The day before Americans' taxes were due, Senate Republicans defied President Barack Obama on Monday and prepared to block a Democratic "Buffett rule" bill requiring the nation's top earners to pay at least 30 percent of their income in taxes.
A near party-line roll call was expected in a clash that was aimed more at winning over voters in this November's presidential and congressional elections than in pushing legislation into law. Democrats were using the battle to paint themselves as battling for equality for a middle class that is struggling to find jobs and make ends meet, while Republicans called the measure a divisive Democratic distraction from the nation's real problems that would not address the economy's real woes.
"Times are tough for many middle-class American families," said Senate Majority Leader Harry Reid, D-Nev. "But millionaires and billionaires aren't sharing the pain or the sacrifices, not one bit."
"Americans are tired of the blame game," said Senate Minority Leader Mitch McConnell, R-Ky. "They want their president to solve problems, not point fingers."
Monday's vote was the first time a "Buffett rule" proposal has come to a Senate vote this election year, though Democrats have tried unsuccessfully in recent months to impose modest surcharges on the income of the wealthy.
It was also a microcosm of the broader battle the two parties are having over an economy that is still having a tough time creating enough new jobs. And the fight isn't confined to the Senate floor.
On Thursday, the House plans to vote on a plan by House Majority Leader Eric Cantor, R-Va., to provide 20 percent tax deductions to all businesses with fewer than 500 workers -- a threshold that includes 99.9 percent of all U.S. companies.
Republicans say that plan would spur job creation, while Democrats call it a giveaway to business because firms would not have to hire employees to receive the reduction. That bill is expected to pass the GOP-run House but die in the Democratic-led Senate.
The Senate vote was on a measure by Sen. Sheldon Whitehouse, D-R.I., that would impose a minimum 30 percent income tax on people making over $2 million yearly and phase in higher taxes for those earning at least $1 million. The measure is nicknamed for billionaire Warren Buffett, who has called for higher taxes on the rich.
The fight has been politically irresistible for both sides.
It allows Democrats to take shots at Mitt Romney, the wealthy, all-but-certain GOP presidential nominee. He has released data showing he paid an effective tax rate of only around 14 percent in 2010 and about 15 percent last year, both years earning around $21 million.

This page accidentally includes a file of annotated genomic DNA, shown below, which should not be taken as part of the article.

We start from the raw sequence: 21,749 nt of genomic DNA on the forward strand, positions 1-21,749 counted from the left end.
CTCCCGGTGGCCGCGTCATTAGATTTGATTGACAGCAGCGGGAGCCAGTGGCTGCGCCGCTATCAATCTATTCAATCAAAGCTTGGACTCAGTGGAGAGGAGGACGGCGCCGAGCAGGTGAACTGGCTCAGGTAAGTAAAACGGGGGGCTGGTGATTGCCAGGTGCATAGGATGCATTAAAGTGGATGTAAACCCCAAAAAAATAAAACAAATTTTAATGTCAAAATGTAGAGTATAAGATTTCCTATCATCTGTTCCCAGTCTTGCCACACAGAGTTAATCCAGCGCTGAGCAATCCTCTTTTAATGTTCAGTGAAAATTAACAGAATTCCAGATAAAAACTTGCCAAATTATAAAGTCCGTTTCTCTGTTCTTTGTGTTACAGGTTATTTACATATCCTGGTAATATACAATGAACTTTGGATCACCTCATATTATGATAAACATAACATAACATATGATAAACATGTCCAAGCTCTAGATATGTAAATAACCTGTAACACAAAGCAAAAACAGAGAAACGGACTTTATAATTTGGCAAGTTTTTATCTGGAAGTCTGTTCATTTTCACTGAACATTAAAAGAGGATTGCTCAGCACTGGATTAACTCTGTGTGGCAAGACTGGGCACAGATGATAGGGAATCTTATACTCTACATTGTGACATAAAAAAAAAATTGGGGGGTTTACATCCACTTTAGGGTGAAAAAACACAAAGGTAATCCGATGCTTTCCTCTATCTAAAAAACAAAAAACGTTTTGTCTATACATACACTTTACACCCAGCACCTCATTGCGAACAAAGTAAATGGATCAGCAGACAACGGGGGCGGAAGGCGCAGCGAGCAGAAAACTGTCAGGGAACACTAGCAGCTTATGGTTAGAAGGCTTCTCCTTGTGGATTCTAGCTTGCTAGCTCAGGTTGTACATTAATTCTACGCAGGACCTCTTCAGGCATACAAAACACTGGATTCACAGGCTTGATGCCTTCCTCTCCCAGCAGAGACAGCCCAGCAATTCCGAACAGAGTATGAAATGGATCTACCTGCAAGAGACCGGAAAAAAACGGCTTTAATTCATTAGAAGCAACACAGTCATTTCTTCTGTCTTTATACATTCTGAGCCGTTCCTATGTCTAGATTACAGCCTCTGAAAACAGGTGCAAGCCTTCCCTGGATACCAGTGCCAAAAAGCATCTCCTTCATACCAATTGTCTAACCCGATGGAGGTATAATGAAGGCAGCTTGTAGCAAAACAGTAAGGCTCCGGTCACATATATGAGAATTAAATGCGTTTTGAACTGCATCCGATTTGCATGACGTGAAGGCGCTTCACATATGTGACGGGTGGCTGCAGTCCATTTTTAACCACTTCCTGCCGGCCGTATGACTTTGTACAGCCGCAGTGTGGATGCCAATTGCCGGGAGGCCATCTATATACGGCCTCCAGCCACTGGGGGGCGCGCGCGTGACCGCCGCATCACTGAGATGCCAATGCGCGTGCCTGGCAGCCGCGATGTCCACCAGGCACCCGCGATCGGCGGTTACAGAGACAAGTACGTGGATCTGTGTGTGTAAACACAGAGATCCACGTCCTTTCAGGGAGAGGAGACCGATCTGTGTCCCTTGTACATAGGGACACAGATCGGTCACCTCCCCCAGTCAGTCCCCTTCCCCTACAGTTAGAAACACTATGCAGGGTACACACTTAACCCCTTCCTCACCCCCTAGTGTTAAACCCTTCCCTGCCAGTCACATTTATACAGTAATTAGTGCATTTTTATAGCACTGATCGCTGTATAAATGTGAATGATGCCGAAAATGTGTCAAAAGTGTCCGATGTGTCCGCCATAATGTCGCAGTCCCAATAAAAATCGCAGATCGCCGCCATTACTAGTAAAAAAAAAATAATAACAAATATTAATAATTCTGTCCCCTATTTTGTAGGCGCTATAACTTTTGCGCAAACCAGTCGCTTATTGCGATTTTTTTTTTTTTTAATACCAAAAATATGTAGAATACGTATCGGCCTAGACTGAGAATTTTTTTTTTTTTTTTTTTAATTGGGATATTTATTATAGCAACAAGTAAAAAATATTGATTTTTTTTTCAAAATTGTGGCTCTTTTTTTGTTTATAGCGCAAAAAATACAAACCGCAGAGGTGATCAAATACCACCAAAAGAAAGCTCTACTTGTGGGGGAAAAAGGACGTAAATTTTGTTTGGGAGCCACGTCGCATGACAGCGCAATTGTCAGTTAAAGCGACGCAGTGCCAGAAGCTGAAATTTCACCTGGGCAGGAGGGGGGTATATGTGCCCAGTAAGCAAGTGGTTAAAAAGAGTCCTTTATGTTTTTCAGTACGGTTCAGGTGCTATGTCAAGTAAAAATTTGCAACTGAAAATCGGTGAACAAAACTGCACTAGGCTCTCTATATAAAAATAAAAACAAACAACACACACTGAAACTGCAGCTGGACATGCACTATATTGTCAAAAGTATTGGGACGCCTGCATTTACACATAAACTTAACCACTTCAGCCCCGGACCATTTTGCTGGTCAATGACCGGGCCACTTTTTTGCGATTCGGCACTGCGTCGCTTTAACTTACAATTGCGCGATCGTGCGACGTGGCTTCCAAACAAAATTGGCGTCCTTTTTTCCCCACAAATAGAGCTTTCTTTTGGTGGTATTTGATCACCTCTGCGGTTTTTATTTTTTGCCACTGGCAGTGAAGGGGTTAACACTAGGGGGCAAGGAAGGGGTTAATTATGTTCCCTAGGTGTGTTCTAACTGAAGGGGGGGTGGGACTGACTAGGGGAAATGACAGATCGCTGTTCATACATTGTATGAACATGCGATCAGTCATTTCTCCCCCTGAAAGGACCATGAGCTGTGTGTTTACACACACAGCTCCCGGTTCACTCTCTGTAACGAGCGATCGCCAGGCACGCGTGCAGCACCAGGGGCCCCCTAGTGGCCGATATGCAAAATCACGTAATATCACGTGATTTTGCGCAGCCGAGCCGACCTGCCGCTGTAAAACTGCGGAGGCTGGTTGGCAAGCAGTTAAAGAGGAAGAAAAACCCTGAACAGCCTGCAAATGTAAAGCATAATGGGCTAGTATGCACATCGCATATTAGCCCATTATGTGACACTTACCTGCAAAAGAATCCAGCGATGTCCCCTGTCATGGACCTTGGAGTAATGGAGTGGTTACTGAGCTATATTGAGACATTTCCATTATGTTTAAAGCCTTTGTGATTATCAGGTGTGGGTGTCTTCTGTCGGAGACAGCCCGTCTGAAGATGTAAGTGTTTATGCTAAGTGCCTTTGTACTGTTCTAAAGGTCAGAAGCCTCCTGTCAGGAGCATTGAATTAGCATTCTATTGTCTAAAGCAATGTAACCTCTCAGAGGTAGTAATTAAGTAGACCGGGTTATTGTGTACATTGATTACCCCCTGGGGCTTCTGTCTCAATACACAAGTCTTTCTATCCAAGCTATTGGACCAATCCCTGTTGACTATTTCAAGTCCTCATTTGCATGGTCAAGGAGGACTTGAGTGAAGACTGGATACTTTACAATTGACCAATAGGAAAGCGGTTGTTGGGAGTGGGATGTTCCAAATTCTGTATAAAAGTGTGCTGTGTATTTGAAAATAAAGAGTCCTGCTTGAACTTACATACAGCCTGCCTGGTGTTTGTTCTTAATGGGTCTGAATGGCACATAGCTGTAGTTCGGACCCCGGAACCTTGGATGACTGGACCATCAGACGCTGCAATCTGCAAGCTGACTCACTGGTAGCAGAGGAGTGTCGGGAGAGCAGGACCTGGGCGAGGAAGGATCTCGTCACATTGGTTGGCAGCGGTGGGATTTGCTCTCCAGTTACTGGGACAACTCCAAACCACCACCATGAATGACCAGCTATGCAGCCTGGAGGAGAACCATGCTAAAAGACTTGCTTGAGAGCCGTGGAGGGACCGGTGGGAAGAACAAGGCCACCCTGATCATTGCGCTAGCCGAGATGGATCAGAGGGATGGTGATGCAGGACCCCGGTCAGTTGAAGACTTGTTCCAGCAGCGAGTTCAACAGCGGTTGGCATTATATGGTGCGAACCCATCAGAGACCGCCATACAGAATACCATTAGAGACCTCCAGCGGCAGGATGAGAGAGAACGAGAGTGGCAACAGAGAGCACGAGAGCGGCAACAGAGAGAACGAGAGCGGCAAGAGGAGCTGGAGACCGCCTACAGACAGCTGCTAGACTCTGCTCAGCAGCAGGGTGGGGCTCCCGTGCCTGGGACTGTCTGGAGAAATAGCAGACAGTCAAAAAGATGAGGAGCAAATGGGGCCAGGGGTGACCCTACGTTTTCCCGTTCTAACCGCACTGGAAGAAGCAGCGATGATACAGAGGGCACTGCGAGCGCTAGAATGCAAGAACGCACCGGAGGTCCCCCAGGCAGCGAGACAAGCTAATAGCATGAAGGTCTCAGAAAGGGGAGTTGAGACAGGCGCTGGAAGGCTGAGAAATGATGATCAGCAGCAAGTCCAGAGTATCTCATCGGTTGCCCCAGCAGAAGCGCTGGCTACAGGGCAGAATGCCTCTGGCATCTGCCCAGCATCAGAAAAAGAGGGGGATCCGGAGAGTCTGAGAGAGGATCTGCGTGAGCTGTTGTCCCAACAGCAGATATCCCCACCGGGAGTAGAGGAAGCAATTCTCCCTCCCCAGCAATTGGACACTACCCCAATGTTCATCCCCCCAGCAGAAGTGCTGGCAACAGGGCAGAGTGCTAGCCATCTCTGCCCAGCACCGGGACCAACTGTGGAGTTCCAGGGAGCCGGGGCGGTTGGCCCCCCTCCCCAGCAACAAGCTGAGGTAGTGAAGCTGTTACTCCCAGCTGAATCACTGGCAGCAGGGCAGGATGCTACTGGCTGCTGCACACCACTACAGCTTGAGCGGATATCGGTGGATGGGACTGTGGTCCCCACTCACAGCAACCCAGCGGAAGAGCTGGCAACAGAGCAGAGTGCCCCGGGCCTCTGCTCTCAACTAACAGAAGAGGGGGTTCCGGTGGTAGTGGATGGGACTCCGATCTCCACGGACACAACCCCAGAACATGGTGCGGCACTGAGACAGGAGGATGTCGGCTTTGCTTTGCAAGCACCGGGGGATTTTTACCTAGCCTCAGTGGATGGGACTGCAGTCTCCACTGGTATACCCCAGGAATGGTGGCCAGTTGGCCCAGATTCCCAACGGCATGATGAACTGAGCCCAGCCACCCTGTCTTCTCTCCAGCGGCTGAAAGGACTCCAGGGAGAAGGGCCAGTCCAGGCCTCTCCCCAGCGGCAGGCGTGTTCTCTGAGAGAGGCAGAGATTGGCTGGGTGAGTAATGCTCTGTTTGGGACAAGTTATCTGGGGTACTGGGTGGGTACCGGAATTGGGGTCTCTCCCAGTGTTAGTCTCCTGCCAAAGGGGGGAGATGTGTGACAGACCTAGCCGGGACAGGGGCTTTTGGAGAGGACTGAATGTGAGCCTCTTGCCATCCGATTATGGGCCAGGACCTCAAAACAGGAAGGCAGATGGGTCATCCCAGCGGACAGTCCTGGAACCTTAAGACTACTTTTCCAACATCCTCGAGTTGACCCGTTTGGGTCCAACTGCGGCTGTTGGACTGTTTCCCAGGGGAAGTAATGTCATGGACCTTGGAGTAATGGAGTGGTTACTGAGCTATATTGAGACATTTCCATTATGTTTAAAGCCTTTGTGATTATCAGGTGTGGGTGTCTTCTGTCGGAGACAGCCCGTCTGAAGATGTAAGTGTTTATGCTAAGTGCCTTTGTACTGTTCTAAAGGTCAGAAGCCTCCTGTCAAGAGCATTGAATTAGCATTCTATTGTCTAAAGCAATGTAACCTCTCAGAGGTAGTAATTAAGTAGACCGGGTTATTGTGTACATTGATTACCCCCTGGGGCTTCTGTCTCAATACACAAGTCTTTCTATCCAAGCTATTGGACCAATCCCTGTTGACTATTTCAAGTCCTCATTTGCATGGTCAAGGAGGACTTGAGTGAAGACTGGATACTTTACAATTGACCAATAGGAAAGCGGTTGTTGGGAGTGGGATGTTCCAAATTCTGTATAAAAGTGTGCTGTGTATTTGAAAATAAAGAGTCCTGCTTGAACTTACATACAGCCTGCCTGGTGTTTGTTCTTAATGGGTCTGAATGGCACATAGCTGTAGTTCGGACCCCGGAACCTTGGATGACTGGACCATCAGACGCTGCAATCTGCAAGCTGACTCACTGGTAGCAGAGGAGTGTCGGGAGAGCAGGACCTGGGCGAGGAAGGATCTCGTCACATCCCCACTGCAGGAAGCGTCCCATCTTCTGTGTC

For Republicans, it's a chance to accuse its Democratic backers of pressing for tax increases that will divert money employers could otherwise use to expand and hire more workers.
The Senate measure would raise $47 billion over the coming decade, barely enough to notice against the roughly $7 trillion in budget deficits expected over that period. Administration officials have conceded that by itself it would do little to trim those shortfalls, instead emphasizing its fairness.
"The administration believes that continuing to allow some of the wealthiest Americans to use special tax breaks to avoid paying their fair share simply cannot be justified," the White House said in a written statement.
Obama's tax return shows he earned nearly $790,000 last year and paid an effective tax rate of almost 21 percent.
Republicans said the bill underscored an effort by Obama and Democrats to scapegoat the wealthy with a gimmick that would accomplish nothing.
Sen. Rob Portman, R-Ohio, called the measure a proposal "that no one can credibly argue will create a single job."
On average, the wealthy already pay higher income tax rates than those who make less.
People making $1 million or more annually paid an average effective rate of 25 percent last year in federal income and payroll taxes that finance Social Security and Medicare, according to the nonpartisan Tax Policy Center, a Washington group that studies taxes. Those earning $50,000 to $75,000 paid an average effective rate of 12 percent, the group said.
The White House complaint was that even so, some millionaires end up paying lower rates than many of those earning less. That is largely because many wealthy people earn income from dividends that are taxed at just 15 percent, instead of the top 35 percent rate on salaries.
A report last October by the Congressional Research Service, an agency that conducts research for lawmakers, said about a quarter of those earning $1 million or more per year -- 94,500 taxpayers -- had a lower tax rate than 10.4 million moderate-income people.